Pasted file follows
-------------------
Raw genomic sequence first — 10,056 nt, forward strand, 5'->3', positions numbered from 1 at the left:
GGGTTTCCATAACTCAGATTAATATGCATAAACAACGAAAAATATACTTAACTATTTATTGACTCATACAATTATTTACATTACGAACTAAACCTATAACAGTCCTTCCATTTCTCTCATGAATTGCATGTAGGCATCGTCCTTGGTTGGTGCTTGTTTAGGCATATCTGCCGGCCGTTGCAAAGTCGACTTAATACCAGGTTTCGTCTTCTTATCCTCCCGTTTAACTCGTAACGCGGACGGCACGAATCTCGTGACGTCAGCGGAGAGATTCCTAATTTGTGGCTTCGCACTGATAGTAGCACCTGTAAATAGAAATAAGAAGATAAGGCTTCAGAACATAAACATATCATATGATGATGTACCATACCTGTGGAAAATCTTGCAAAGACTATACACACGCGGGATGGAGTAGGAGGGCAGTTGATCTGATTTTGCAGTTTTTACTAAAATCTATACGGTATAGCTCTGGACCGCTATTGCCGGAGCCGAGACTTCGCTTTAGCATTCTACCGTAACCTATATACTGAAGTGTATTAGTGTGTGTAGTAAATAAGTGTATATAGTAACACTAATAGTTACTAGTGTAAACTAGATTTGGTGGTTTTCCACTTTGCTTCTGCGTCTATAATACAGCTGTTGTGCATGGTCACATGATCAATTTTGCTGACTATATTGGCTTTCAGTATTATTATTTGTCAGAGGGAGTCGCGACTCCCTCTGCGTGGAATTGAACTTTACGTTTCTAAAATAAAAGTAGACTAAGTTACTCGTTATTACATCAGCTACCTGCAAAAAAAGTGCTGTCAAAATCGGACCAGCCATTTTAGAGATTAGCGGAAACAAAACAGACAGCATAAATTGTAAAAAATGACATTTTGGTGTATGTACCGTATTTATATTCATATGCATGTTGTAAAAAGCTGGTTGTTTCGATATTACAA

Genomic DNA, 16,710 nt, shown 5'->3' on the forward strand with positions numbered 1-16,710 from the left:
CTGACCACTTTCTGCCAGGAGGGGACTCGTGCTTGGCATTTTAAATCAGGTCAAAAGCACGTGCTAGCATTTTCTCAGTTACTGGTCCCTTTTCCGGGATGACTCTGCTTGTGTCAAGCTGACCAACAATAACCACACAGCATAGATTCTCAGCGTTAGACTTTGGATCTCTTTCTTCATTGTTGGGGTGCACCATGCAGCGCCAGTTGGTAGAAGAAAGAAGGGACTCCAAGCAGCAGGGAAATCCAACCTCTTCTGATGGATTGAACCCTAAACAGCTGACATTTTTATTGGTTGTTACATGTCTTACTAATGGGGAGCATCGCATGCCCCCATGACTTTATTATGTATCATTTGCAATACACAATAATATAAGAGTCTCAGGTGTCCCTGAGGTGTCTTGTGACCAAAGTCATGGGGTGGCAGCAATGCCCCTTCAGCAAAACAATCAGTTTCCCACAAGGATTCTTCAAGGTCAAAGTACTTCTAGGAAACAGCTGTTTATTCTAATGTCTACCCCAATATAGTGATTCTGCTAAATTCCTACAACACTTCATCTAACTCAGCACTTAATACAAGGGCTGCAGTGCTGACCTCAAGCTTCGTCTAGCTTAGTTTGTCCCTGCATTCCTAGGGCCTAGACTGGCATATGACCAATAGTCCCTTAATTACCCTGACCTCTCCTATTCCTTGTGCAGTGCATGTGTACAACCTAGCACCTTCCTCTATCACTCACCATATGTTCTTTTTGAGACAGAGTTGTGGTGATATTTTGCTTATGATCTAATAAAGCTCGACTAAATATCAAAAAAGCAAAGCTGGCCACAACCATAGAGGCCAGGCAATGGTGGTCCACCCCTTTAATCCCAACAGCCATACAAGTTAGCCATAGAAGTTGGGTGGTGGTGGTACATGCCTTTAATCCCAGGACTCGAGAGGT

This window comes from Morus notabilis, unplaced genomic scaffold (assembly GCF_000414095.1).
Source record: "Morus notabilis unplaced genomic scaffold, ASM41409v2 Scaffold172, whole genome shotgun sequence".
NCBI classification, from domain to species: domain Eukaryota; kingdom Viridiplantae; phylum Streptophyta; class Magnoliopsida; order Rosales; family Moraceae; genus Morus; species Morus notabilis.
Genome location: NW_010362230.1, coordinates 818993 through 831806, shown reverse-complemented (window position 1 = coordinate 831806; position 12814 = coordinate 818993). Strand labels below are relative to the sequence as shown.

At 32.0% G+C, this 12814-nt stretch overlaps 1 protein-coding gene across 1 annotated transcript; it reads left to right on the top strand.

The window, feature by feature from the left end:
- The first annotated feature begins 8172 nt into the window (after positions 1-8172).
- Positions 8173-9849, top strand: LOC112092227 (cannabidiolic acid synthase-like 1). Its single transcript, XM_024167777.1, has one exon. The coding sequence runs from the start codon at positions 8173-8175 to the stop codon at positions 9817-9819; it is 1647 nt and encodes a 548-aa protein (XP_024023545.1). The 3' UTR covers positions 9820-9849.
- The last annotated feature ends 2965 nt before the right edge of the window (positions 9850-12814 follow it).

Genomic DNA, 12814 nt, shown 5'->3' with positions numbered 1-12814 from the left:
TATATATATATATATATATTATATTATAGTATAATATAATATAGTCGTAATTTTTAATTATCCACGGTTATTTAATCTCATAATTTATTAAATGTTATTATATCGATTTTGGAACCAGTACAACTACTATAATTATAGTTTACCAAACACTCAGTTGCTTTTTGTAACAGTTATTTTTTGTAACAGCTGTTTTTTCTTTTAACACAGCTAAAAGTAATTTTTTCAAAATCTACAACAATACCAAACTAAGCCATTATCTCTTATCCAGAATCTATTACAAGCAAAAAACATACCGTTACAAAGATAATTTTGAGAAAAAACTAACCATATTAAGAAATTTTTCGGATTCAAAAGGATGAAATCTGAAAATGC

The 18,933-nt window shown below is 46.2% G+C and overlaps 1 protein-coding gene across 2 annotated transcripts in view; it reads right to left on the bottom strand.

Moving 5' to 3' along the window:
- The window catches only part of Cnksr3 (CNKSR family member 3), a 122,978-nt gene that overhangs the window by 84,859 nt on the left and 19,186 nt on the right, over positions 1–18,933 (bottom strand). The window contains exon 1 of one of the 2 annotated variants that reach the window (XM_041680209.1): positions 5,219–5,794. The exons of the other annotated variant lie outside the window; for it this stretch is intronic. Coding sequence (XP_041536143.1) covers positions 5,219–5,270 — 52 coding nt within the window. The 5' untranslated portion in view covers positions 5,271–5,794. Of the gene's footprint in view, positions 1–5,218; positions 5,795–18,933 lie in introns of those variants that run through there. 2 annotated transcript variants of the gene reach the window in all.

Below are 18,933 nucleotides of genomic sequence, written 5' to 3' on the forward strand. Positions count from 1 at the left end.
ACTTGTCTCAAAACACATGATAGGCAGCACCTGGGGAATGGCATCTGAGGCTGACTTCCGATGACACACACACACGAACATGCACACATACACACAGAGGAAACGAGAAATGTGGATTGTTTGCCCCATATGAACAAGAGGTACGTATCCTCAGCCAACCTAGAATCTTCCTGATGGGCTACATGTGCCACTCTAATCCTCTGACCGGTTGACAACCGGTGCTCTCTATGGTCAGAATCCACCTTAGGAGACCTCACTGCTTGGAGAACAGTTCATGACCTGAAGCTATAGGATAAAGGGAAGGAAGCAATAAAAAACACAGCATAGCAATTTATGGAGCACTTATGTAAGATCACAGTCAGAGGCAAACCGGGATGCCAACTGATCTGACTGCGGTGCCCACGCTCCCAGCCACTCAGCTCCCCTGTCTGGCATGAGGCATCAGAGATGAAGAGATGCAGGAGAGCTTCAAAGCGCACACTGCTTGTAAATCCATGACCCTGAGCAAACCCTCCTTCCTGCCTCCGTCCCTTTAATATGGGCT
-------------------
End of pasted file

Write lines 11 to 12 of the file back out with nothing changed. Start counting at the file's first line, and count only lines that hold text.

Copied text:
- The first annotated feature begins 8172 nt into the window (after positions 1-8172).
- Positions 8173-9849, top strand: LOC112092227 (cannabidiolic acid synthase-like 1). Its single transcript, XM_024167777.1, has one exon. The coding sequence runs from the start codon at positions 8173-8175 to the stop codon at positions 9817-9819; it is 1647 nt and encodes a 548-aa protein (XP_024023545.1). The 3' UTR covers positions 9820-9849.